Putting Quidditch Against The Best: Quidditch Vs. Football
In recent years the spotlight has fallen on team sports within schools to be more inclusive to encourage more participation in physical activity and reduce levels of childhood obesity. Some of the most popular team sports across primary and secondary school include hockey, dodgeball, netball, basketball, rounders and the most popular sport, football.
For many years Football has been regarded as the nations favourite contact sport particularly within primary schools. However, as children become older girls and boys are not able to play together. In fact, there are very few contact sports in which boys and girls can play together, until recently.
A new sport has begun to captivate many young children across the country! Straight from the worldwide phenomenon Harry Potter, Quidditch has now begun to enter UK schools. For years the sport from the wizarding world has enchanted the minds of adults and children alike from all corners of the globe. The game has now been adapted so that it can be enjoyed and played by everyone – instead of just being a fantasy!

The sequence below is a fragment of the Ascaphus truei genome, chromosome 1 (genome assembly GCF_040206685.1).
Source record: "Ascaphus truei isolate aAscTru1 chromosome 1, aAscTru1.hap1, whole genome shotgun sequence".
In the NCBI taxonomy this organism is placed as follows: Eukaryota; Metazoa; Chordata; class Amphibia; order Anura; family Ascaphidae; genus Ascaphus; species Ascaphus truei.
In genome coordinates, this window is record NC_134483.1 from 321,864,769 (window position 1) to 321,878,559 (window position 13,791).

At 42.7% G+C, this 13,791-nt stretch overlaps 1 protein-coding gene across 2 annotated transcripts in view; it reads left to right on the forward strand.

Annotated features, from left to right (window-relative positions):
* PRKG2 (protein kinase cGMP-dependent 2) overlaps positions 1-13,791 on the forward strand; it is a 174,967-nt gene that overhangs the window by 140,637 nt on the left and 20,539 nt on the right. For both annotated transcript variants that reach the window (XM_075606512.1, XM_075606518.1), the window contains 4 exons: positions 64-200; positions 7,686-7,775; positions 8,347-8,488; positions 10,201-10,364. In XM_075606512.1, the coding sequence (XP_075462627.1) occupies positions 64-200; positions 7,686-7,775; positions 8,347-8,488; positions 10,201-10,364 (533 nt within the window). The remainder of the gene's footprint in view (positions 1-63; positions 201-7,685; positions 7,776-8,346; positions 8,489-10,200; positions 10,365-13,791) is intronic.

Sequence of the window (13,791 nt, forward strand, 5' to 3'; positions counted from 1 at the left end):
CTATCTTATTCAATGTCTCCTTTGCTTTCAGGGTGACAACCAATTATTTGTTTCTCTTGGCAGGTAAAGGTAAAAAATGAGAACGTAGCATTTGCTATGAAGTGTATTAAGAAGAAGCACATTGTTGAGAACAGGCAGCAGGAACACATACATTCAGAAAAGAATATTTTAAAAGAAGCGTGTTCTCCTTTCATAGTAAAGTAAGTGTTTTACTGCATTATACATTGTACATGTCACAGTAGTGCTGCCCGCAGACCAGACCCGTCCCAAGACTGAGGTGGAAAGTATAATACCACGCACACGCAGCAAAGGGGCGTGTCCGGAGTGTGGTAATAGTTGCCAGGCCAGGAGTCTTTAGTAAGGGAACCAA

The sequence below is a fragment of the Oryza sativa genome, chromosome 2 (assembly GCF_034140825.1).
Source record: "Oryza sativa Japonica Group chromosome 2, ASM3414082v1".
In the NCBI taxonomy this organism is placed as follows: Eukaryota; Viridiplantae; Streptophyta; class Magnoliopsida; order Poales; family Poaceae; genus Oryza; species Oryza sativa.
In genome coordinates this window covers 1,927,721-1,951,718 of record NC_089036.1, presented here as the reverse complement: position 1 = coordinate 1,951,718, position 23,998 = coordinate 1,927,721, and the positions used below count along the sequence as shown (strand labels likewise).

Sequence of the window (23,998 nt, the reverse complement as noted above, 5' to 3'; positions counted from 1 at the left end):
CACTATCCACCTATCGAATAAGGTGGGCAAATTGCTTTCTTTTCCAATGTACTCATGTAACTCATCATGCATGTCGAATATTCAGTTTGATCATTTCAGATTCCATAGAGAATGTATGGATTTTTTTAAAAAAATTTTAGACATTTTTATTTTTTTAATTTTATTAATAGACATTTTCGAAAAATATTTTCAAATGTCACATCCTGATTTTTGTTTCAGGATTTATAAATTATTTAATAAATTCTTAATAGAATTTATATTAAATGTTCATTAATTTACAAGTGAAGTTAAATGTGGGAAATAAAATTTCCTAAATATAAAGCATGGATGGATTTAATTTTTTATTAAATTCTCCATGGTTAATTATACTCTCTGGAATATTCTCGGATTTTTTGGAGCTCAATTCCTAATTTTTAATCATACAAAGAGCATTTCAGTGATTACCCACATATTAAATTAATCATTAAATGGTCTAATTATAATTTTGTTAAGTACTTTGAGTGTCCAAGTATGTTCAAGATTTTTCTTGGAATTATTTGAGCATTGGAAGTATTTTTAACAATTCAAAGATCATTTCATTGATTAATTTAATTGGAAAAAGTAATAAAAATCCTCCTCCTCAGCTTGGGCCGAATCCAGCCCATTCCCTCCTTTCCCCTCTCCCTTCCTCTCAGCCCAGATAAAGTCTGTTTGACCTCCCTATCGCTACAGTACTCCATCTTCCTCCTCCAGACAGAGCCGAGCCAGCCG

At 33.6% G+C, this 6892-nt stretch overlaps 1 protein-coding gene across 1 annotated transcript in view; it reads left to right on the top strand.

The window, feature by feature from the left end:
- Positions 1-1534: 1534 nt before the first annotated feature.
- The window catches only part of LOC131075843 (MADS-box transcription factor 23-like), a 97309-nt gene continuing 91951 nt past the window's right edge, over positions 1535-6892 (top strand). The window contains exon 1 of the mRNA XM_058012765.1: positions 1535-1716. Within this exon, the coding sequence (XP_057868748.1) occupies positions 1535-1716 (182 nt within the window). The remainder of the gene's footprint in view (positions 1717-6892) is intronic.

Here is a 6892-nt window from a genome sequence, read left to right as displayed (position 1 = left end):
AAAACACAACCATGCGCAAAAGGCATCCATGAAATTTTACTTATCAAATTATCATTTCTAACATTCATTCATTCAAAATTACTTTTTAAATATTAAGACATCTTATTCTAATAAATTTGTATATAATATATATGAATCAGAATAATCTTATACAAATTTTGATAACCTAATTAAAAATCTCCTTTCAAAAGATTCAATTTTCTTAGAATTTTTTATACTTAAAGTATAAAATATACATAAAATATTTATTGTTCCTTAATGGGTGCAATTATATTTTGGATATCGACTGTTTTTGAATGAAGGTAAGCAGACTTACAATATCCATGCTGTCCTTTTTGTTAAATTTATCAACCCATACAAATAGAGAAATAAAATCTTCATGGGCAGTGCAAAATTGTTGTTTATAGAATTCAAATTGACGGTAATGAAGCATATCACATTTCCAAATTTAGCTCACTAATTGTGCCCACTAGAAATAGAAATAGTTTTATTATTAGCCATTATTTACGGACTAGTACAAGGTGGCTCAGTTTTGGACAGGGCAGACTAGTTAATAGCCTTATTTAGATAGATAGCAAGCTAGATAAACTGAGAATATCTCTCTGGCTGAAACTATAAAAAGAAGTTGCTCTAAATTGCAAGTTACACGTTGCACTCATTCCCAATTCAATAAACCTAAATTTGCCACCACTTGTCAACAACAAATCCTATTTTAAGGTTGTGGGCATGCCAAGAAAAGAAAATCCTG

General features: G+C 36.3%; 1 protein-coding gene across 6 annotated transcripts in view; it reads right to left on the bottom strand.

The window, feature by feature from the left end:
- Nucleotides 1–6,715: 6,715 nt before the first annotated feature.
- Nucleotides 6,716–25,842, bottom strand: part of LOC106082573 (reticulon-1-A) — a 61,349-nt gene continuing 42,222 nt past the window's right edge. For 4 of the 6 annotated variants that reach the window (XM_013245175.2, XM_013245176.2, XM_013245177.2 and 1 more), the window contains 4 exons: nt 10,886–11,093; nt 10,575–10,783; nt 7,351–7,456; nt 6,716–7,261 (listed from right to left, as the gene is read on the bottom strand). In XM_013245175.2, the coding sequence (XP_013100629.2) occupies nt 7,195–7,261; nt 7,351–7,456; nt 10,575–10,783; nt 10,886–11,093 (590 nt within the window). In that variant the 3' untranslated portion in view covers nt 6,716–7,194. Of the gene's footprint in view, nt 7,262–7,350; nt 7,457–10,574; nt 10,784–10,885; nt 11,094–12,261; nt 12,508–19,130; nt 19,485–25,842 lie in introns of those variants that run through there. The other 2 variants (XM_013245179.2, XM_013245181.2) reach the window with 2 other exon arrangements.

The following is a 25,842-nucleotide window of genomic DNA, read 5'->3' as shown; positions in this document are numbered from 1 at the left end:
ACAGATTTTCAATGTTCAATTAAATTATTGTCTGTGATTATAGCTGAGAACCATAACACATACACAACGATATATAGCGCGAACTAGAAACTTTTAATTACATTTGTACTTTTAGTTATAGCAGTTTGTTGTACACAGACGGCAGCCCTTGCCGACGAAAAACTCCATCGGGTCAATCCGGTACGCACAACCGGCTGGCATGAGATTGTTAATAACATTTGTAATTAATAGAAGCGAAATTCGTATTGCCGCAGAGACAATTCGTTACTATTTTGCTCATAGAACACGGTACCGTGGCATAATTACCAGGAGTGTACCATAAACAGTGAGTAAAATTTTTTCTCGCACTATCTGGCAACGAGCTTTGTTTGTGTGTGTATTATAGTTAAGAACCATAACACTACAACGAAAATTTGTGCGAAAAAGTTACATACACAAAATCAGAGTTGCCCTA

Quidditch ensures that it is inclusive to all, as the only full-contact mixed-gender sports in the world, the teams only allow four players who identify as the same gender on the quidditch pitch at a time. This means that everyone gets a fair chance.
The rules and gameplay very different however there are some similarities to football such as strategy and positioning. Before matches and during half time players can apply different tactics and game plans to ensure their players are where they need to be.
On the pitch there are four different positions that pupils can play in;
Chaser – their main aim is to throw the quaffle through the opposite team’s hoops to score goals (each goal is worth 10 points for the team).
Keepers – these players guard the hoops against opposing chasers to ensure that they don’t score any goals. These then can turn into a chaser on the offence.
Beaters – throwing blungers at the opposition to ‘get them out’ and making them return to their hoops is the main goal for the beaters.
Seekers – similar to the version in Harry Potter, the player who catches the snitch earns 30 points for their team and then ends the game – potentially making their team victorious.
Quidditch offers a new way for children to engage with sport. It is more important than ever for children to enjoy and engage in physical activity.
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